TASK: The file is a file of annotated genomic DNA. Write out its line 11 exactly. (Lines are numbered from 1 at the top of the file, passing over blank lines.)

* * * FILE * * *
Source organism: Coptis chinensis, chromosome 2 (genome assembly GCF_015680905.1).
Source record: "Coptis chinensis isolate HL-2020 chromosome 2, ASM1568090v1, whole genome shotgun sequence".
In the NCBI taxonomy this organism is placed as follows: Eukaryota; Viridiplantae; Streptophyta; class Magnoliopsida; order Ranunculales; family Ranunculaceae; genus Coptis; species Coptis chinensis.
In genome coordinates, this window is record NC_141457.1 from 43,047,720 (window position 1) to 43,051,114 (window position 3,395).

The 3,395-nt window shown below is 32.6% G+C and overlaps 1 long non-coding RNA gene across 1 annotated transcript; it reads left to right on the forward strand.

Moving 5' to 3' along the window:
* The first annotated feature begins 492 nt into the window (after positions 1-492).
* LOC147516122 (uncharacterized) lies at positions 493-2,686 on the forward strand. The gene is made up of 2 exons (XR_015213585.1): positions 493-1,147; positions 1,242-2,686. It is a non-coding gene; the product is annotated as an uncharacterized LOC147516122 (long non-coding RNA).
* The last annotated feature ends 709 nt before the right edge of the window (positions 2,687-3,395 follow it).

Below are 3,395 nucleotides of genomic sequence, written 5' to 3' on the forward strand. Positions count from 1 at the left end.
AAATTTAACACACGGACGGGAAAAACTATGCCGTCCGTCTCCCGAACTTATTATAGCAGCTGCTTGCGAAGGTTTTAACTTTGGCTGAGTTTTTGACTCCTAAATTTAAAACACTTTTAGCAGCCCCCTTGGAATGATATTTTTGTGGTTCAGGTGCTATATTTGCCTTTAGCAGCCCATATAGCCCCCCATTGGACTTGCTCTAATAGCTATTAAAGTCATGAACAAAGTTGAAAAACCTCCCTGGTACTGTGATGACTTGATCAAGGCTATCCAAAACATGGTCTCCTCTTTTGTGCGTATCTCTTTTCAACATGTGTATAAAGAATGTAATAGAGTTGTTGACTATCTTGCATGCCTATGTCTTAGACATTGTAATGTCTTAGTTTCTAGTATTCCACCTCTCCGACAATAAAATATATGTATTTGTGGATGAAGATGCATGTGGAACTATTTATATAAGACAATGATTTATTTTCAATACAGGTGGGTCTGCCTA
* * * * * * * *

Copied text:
AAATTTAACACACGGACGGGAAAAACTATGCCGTCCGTCTCCCGAACTTATTATAGCAGCTGCTTGCGAAGGTTTTAACTTTGGCTGAGTTTTTGACTCCTAAATTTAAAACACTTTTAGCAGCCCCCTTGGAATGATATTTTTGTGGTTCAGGTGCTATATTTGCCTTTAGCAGCCCATATAGCCCCCCATTGGACTTGCTCTAATAGCTATTAAAGTCATGAACAAAGTTGAAAAACCTCCCTGGTACTGTGATGACTTGATCAAGGCTATCCAAAACATGGTCTCCTCTTTTGTGCGTATCTCTTTTCAACATGTGTATAAAGAATGTAATAGAGTTGTTGACTATCTTGCATGCCTATGTCTTAGACATTGTAATGTCTTAGTTTCTAGTATTCCACCTCTCCGACAATAAAATATATGTATTTGTGGATGAAGATGCATGTGGAACTATTTATATAAGACAATGATTTATTTTCAATACAGGTGGGTCTGCCTA